Trading Down by Peter Gibbon
Africa, Value Chains, and the Global Economy

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Africa's role in the global economy is evolving as a result of new corporate strategies, changing trade regulations, and innovative ways of overseeing the globalized production and distribution of goods both within Africa and internationally. African participants in the global economy, now faced with demands for higher levels of performance and quality, have generated occasional successes but also many failures. Peter Gibbon and Stefano Ponte describe the central processes that are integrating some African firms into the global economy while at the same time marginalizing others. They show the effects of these processes on African countries, and the farms and firms within them. The authors use an innovative combination of global value chain analysis—which links production, trade, and consumption—and convention theory, an approach to understanding the conduct of business. In doing so, Gibbon and Ponte present a timely overview of the economic challenges that lay ahead in Africa, and point to ways to best address them.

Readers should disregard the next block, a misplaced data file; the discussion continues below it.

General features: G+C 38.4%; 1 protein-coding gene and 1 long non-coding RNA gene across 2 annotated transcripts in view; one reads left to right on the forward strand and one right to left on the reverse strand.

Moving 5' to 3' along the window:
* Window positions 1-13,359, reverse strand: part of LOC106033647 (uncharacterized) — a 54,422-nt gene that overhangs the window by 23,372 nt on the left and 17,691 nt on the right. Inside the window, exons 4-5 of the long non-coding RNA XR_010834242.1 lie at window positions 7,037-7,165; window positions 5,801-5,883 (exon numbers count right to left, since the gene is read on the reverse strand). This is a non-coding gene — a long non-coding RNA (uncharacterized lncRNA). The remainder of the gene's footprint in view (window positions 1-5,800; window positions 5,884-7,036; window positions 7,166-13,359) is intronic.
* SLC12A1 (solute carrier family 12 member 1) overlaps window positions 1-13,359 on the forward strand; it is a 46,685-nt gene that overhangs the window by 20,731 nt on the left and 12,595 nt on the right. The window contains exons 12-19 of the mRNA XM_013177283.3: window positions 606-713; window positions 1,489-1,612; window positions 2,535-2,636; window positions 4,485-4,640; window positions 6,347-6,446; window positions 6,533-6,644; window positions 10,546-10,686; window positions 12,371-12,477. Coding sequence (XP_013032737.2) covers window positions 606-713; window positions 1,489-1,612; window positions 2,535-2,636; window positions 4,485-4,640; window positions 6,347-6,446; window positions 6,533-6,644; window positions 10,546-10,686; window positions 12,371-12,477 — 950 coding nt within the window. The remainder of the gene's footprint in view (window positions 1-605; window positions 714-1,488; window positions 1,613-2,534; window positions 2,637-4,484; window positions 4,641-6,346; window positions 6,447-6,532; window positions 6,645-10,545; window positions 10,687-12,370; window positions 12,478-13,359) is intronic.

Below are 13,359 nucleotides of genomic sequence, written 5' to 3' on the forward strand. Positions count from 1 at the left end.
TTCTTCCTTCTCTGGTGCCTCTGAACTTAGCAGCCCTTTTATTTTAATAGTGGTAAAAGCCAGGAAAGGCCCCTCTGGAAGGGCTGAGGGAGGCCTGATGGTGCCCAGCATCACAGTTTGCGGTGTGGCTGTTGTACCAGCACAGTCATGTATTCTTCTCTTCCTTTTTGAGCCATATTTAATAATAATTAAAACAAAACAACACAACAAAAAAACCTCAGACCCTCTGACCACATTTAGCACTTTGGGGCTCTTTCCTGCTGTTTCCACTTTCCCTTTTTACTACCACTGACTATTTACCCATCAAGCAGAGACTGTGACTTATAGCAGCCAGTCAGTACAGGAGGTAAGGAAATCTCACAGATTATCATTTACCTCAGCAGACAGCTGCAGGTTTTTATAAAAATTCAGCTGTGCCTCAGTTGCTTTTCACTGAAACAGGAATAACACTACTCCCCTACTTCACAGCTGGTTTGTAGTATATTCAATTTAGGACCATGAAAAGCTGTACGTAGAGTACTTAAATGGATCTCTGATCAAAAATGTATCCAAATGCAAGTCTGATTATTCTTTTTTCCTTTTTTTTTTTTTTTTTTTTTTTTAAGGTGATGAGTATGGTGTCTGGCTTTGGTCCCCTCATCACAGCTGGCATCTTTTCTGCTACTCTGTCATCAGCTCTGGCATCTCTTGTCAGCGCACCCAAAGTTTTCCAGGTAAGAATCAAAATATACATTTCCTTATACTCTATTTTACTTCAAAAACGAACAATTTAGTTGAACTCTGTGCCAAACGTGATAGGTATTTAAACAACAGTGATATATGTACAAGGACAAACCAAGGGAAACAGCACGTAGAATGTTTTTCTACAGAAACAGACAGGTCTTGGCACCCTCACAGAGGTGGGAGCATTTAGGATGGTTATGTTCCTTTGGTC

About Peter Gibbon

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Peter Gibbon is a Senior Researcher at the Danish Institute for International Studies. His first book was A Blighted Harvest: The World Bank and African Agriculture in the 1980s. He has also edited numerous books. Stefano Ponte is a Senior Researcher at the Danish Institute for International Studies. He is the author of Farmers and Markets in Tanzania: How Market Reforms Affect Rural Livelihoods in Africa and co-author (with Benoit Daviron) of The Coffee Paradox: Global Markets, Commodity Trade and the Elusive Promise of Development.
Published May 28, 2005 by Temple University Press. 272 pages
Genres: Business & Economics, History, Political & Social Sciences, Nature & Wildlife, Professional & Technical, Science & Math. Non-fiction

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